This popular science article examines a few of the current efforts to build the foundation for therapies to treat aging and its consequences, with a particular focus on parabiosis research in which the circulatory systems of old and young individuals are linked. This approach is being used to investigate differences in levels of gene expression that occur with age, most likely in reaction to rising levels of cell and tissue damage, and especially those changes connected to decline in stem cell function. A promising sign for the near future of advocacy for longevity science is that journalists, such as the author of this piece, are starting to understand the importance of treating the root causes of aging and age-related disease, rather than focusing on each disease of aging in its late stages and trying to patch over the consequences.
First, let's go over what will happen to us as we grow old. Sometime after age 50, depending on personal genetics and life history, our gums withdraw, we lose our hair, our saliva glands falter, and our teeth grow brittle and break off or fall out. Our skin gets thinner, less flexible; it sags, wrinkles, and is discolored by "liver spots." Our bones lose density and strength and shrink in size as our joints swell. Our shoulders slump, our spines buckle and hump. Our muscles atrophy and waste away so we lose mobility as we grow progressively weaker. Our balance and hearing deteriorate. Our eyes dry and lose their ability to focus, so we're more likely to fall, and our bones break more easily. We're slower to heal and more vulnerable to infection as we do, if we do. Hormone levels change. Our memory fails, and most of us, almost all of us, will develop dementia if we live long enough.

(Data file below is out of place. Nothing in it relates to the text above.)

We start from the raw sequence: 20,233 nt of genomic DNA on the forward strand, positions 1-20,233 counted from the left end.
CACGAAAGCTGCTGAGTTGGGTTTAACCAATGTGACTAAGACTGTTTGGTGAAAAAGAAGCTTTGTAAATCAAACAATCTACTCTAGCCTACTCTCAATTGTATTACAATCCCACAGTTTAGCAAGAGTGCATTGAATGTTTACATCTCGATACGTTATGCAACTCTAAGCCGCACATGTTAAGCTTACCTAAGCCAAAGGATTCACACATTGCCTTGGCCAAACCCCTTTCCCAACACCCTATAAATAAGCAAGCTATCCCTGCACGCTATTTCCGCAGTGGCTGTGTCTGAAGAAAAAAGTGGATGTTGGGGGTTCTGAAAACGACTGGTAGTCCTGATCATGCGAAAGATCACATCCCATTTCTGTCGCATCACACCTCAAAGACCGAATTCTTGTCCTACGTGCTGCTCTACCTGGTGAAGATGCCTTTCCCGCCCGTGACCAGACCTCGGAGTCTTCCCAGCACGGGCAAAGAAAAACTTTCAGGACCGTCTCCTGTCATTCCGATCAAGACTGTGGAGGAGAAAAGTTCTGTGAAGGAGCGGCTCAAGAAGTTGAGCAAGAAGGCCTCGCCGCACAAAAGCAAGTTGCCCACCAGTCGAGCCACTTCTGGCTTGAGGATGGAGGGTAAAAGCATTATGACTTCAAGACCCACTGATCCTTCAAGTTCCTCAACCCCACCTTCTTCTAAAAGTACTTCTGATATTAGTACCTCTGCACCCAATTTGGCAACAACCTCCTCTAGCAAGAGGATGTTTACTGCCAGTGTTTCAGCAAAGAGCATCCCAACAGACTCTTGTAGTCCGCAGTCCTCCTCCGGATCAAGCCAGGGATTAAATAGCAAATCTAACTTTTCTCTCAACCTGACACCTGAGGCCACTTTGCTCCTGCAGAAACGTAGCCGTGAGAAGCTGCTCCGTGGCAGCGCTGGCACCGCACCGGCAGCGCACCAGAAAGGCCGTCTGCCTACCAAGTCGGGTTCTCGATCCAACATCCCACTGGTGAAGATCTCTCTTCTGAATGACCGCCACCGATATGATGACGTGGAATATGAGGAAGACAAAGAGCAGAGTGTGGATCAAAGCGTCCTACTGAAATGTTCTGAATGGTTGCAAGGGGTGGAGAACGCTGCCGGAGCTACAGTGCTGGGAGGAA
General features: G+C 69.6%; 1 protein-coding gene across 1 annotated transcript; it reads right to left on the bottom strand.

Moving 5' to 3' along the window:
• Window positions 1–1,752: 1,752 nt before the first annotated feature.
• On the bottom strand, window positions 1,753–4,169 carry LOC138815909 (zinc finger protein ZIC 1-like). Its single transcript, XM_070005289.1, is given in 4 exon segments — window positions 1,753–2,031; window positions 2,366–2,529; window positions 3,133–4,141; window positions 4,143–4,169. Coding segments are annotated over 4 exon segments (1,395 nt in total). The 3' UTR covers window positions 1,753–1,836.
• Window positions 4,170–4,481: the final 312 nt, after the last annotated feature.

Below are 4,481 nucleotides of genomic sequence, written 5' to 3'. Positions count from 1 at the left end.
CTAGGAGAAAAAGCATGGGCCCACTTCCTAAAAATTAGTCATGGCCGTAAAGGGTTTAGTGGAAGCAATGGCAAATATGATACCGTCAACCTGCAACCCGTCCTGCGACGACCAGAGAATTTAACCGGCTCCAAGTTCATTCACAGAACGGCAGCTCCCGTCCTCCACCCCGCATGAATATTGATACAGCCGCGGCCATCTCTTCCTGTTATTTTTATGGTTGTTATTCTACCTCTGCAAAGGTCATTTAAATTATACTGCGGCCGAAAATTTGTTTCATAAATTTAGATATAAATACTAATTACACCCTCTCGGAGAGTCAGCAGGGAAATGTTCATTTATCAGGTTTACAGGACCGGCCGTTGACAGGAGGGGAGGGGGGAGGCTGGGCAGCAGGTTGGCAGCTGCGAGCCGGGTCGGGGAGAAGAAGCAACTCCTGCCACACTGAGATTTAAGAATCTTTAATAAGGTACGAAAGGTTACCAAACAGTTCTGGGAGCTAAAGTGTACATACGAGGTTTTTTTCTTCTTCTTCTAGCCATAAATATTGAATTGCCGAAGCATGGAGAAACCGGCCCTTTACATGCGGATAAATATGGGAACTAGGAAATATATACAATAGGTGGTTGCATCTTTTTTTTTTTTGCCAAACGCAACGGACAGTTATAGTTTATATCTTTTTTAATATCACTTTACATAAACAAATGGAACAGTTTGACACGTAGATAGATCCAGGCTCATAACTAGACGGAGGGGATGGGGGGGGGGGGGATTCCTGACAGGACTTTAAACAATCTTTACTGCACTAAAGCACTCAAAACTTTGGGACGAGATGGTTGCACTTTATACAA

Living until 120, the life-span traditionally attributed to Moses, seems more like a curse than a blessing. But it doesn't have to be that way. I've spent the last year talking with scientists around the world about why we've been so successful treating the diseases of youth and middle age and yet haven't made similar progress against end-of-life afflictions. What I found is that scientists at Stanford, Harvard, USC, Wake Forest, UC Berkeley, San Francisco, USC, and Cambridge University, at Scripps Institute, the SENS Research Foundation, and Buck Institute for Research on Aging are unanimous in agreement: Science has gained the ability to intervene successfully in the aging process and to delay and to selectively reverse its effects. The speed at which these new technologies and techniques - which now exist - move from the lab to the clinic is directly dependent on public awareness and support.
Scientists have traditionally studied diseases separately because they have separate pathologies. Heart disease mostly comes from accumulated fat deposits clogging arteries, cancers from DNA damage, Alzheimer's and other dementias from damaged brain cells, etc. - and each disease has multiple contributing factors. But they share a common feature: Aging drives them all. If we delay aging and rejuvenate organs, tissues, and cells, we can prevent or remediate them all. Although aging is the major risk factor for developing most adult-onset diseases, systematic investigations into the fundamental physiology, biology, and genetics of aging are only just beginning. Yet there's good reason to be confident that moving away from the "infectious disease" model and shifting research dollars from individual diseases of aging to the basic biology of aging will be productive.